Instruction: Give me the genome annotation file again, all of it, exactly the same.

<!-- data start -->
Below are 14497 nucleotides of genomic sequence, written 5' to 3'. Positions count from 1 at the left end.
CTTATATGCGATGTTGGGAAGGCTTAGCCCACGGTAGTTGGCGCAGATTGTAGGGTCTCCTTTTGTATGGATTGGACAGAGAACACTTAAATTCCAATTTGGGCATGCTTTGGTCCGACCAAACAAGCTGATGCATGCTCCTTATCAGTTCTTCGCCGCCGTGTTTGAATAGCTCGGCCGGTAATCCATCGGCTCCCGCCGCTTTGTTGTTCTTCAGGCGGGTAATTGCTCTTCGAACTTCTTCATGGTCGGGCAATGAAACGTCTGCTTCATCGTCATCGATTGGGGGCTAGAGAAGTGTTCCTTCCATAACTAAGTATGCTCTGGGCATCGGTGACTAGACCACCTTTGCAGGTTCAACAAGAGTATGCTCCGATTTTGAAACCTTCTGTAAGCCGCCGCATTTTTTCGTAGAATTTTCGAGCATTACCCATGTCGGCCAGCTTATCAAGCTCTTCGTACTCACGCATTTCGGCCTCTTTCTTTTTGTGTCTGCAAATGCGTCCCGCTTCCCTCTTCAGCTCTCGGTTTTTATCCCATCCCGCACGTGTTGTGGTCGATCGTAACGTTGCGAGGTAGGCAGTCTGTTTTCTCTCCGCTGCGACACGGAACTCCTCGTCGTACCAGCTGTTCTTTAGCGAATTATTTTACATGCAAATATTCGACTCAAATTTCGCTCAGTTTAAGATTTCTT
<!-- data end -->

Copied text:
Below are 14497 nucleotides of genomic sequence, written 5' to 3'. Positions count from 1 at the left end.
CTTATATGCGATGTTGGGAAGGCTTAGCCCACGGTAGTTGGCGCAGATTGTAGGGTCTCCTTTTGTATGGATTGGACAGAGAACACTTAAATTCCAATTTGGGCATGCTTTGGTCCGACCAAACAAGCTGATGCATGCTCCTTATCAGTTCTTCGCCGCCGTGTTTGAATAGCTCGGCCGGTAATCCATCGGCTCCCGCCGCTTTGTTGTTCTTCAGGCGGGTAATTGCTCTTCGAACTTCTTCATGGTCGGGCAATGAAACGTCTGCTTCATCGTCATCGATTGGGGGCTAGAGAAGTGTTCCTTCCATAACTAAGTATGCTCTGGGCATCGGTGACTAGACCACCTTTGCAGGTTCAACAAGAGTATGCTCCGATTTTGAAACCTTCTGTAAGCCGCCGCATTTTTTCGTAGAATTTTCGAGCATTACCCATGTCGGCCAGCTTATCAAGCTCTTCGTACTCACGCATTTCGGCCTCTTTCTTTTTGTGTCTGCAAATGCGTCCCGCTTCCCTCTTCAGCTCTCGGTTTTTATCCCATCCCGCACGTGTTGTGGTCGATCGTAACGTTGCGAGGTAGGCAGTCTGTTTTCTCTCCGCTGCGACACGGAACTCCTCGTCGTACCAGCTGTTCTTTAGCGAATTATTTTACATGCAAATATTCGACTCAAATTTCGCTCAGTTTAAGATTTCTT